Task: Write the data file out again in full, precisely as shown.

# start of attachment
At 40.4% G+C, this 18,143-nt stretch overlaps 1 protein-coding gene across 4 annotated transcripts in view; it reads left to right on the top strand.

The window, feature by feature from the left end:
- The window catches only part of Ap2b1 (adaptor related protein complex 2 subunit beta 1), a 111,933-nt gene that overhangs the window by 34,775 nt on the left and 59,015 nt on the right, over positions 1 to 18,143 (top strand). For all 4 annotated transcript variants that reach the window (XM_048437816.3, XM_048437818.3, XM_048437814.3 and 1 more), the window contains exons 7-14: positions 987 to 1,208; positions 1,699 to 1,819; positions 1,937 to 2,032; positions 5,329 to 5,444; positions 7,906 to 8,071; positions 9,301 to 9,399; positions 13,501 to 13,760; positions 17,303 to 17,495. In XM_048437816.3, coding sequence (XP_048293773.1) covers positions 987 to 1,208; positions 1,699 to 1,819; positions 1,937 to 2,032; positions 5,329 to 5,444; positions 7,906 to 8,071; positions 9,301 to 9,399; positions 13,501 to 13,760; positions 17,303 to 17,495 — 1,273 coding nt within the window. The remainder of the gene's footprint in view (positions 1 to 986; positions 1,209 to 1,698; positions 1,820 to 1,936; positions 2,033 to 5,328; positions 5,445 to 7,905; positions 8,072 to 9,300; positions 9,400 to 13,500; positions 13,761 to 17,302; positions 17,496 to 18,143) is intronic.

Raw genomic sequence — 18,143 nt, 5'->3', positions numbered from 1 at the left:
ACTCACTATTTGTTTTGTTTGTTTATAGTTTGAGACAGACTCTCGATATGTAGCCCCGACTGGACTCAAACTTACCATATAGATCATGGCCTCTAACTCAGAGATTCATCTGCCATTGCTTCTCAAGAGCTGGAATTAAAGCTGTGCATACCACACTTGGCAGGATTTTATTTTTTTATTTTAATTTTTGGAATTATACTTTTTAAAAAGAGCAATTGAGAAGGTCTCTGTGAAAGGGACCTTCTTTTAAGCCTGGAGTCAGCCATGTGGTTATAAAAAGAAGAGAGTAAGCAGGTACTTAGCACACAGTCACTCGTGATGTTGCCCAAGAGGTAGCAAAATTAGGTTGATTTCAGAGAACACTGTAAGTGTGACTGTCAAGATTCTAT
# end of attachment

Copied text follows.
At 40.4% G+C, this 18,143-nt stretch overlaps 1 protein-coding gene across 4 annotated transcripts in view; it reads left to right on the top strand.

The window, feature by feature from the left end:
- The window catches only part of Ap2b1 (adaptor related protein complex 2 subunit beta 1), a 111,933-nt gene that overhangs the window by 34,775 nt on the left and 59,015 nt on the right, over positions 1 to 18,143 (top strand). For all 4 annotated transcript variants that reach the window (XM_048437816.3, XM_048437818.3, XM_048437814.3 and 1 more), the window contains exons 7-14: positions 987 to 1,208; positions 1,699 to 1,819; positions 1,937 to 2,032; positions 5,329 to 5,444; positions 7,906 to 8,071; positions 9,301 to 9,399; positions 13,501 to 13,760; positions 17,303 to 17,495. In XM_048437816.3, coding sequence (XP_048293773.1) covers positions 987 to 1,208; positions 1,699 to 1,819; positions 1,937 to 2,032; positions 5,329 to 5,444; positions 7,906 to 8,071; positions 9,301 to 9,399; positions 13,501 to 13,760; positions 17,303 to 17,495 — 1,273 coding nt within the window. The remainder of the gene's footprint in view (positions 1 to 986; positions 1,209 to 1,698; positions 1,820 to 1,936; positions 2,033 to 5,328; positions 5,445 to 7,905; positions 8,072 to 9,300; positions 9,400 to 13,500; positions 13,761 to 17,302; positions 17,496 to 18,143) is intronic.

Raw genomic sequence — 18,143 nt, 5'->3', positions numbered from 1 at the left:
ACTCACTATTTGTTTTGTTTGTTTATAGTTTGAGACAGACTCTCGATATGTAGCCCCGACTGGACTCAAACTTACCATATAGATCATGGCCTCTAACTCAGAGATTCATCTGCCATTGCTTCTCAAGAGCTGGAATTAAAGCTGTGCATACCACACTTGGCAGGATTTTATTTTTTTATTTTAATTTTTGGAATTATACTTTTTAAAAAGAGCAATTGAGAAGGTCTCTGTGAAAGGGACCTTCTTTTAAGCCTGGAGTCAGCCATGTGGTTATAAAAAGAAGAGAGTAAGCAGGTACTTAGCACACAGTCACTCGTGATGTTGCCCAAGAGGTAGCAAAATTAGGTTGATTTCAGAGAACACTGTAAGTGTGACTGTCAAGATTCTAT